Our all too brief expedition through the coastal wilderness of Southeast Alaska has been bookended by trips up and deeply into the dramatic fjords that are characteristic features of the mainland here. We’ve seen the rock canvases created by dynamic glacier paintbrushes, some moving with abrupt, century-long strokes like the Grand Pacific Glacier and its tributaries in Glacier Bay National Park, others like the Sawyer Glaciers and their more deliberate millennial-scale advances and retreats, which we saw today in Tracy Arm. Most are losing their mass and their power at a rapid rate, as is the case in the glaciers we saw today. As the gravity-driven, downward flow of ice has slowed and the loss of ice from the terminus increased, Sawyer Glacier is already moving above high tide, while South Sawyer still dips its toes in ocean water but may be on the verge of running up against the embracing rocky constraints of its valley.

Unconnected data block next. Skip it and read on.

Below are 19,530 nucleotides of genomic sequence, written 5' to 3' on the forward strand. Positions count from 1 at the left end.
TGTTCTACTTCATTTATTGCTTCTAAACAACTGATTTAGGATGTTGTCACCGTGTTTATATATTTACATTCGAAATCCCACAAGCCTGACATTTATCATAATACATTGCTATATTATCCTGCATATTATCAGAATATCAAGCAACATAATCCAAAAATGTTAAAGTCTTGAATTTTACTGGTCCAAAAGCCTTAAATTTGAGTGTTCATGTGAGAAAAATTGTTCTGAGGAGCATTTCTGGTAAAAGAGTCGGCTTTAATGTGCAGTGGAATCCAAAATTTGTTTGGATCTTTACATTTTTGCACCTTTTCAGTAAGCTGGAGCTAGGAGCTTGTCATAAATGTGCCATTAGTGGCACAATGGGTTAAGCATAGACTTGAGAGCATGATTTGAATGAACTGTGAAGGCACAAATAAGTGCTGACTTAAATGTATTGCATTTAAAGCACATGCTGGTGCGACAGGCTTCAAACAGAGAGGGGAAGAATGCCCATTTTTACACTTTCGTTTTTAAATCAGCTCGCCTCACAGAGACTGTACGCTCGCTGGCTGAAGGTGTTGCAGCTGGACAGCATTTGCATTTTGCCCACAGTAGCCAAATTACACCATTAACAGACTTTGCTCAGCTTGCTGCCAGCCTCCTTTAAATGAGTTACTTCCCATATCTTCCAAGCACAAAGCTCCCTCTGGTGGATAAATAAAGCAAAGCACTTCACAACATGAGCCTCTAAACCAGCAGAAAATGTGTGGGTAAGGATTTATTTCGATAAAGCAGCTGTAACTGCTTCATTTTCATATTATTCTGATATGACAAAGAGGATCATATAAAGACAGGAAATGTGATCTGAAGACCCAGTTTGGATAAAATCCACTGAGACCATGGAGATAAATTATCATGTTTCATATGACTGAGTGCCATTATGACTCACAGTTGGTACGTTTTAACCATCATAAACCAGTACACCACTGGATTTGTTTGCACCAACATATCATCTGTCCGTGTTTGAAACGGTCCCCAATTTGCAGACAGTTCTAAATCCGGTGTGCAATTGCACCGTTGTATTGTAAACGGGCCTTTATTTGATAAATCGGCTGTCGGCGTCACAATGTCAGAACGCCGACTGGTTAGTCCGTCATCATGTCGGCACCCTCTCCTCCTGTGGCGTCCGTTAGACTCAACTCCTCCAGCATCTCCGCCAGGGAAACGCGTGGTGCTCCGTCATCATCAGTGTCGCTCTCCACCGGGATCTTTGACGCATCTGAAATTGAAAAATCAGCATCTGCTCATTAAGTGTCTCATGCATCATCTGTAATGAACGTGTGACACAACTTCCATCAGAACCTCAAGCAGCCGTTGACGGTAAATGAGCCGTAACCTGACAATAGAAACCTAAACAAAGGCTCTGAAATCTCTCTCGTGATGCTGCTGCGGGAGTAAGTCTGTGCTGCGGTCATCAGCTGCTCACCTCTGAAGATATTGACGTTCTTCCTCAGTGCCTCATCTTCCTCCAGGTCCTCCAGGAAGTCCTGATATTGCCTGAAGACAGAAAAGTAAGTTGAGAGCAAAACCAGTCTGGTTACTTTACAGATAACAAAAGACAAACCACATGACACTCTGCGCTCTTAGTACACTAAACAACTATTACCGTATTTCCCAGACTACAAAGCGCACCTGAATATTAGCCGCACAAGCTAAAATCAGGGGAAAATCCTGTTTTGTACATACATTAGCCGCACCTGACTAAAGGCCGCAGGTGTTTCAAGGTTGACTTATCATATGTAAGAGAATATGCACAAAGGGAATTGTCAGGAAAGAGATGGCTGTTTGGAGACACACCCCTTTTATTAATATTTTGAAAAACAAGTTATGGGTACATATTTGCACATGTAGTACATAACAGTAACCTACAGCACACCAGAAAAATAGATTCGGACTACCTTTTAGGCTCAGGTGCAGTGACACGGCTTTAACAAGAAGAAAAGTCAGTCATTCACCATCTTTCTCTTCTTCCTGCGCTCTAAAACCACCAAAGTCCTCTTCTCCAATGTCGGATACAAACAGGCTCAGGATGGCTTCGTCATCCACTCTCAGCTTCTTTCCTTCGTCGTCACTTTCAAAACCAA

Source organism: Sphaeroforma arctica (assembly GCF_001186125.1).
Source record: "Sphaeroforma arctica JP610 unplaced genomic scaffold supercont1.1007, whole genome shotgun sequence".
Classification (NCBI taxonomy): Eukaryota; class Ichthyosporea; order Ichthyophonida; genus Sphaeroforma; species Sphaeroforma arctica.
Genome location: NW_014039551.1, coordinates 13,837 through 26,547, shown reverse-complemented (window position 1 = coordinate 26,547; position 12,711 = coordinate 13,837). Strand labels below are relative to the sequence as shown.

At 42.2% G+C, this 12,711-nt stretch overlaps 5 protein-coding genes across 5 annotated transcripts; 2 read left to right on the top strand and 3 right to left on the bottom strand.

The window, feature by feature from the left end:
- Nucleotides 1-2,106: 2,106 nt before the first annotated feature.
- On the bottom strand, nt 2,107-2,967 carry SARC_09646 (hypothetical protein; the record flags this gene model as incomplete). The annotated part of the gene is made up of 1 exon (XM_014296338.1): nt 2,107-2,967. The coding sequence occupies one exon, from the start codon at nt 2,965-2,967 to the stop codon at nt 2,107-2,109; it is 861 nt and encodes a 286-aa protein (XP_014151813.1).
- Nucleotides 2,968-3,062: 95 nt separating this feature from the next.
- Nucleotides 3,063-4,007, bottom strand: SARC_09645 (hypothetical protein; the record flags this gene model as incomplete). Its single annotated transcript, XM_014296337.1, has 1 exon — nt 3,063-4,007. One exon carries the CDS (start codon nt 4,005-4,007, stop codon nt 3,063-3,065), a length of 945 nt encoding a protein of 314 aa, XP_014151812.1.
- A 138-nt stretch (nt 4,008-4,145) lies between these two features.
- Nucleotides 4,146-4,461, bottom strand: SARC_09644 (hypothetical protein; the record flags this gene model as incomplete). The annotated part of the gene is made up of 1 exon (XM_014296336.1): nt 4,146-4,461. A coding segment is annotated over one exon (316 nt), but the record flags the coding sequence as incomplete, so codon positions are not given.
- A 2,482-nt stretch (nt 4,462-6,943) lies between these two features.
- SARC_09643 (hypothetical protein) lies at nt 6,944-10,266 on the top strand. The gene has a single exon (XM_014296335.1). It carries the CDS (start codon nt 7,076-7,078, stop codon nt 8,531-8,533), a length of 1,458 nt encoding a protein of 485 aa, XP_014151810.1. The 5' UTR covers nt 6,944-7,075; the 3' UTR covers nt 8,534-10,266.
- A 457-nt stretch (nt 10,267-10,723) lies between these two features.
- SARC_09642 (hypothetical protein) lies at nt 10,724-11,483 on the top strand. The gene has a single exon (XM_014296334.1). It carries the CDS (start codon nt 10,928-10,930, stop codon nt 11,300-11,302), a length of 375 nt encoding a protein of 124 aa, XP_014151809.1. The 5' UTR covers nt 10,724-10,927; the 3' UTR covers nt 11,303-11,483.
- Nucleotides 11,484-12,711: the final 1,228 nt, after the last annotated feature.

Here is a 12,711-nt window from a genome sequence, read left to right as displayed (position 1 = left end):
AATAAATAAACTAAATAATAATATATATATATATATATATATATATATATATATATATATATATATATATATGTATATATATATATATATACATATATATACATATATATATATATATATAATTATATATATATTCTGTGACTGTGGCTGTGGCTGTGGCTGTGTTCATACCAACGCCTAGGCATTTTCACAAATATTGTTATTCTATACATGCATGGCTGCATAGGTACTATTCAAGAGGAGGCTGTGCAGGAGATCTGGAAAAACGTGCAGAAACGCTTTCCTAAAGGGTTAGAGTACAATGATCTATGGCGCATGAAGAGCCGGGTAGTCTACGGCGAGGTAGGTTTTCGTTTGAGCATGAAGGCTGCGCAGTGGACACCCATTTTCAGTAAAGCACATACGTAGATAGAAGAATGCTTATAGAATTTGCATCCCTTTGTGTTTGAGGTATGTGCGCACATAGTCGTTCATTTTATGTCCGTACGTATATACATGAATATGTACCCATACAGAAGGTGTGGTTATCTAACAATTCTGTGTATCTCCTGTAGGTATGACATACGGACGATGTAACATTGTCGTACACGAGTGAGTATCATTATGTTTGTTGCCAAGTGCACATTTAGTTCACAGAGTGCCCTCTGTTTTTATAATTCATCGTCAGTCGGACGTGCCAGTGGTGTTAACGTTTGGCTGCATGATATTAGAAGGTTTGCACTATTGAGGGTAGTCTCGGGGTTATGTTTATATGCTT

The final day is always one of reflection as well as exploration, as we try to put in perspective the variety of natural artwork that we saw this week. A final evening meal with friends new and old, summaries of the voyage, and the shared final slideshow pulled together the experiences and ideas of a memorable trip. But wait! We still must pack! Reality-check, and off we go.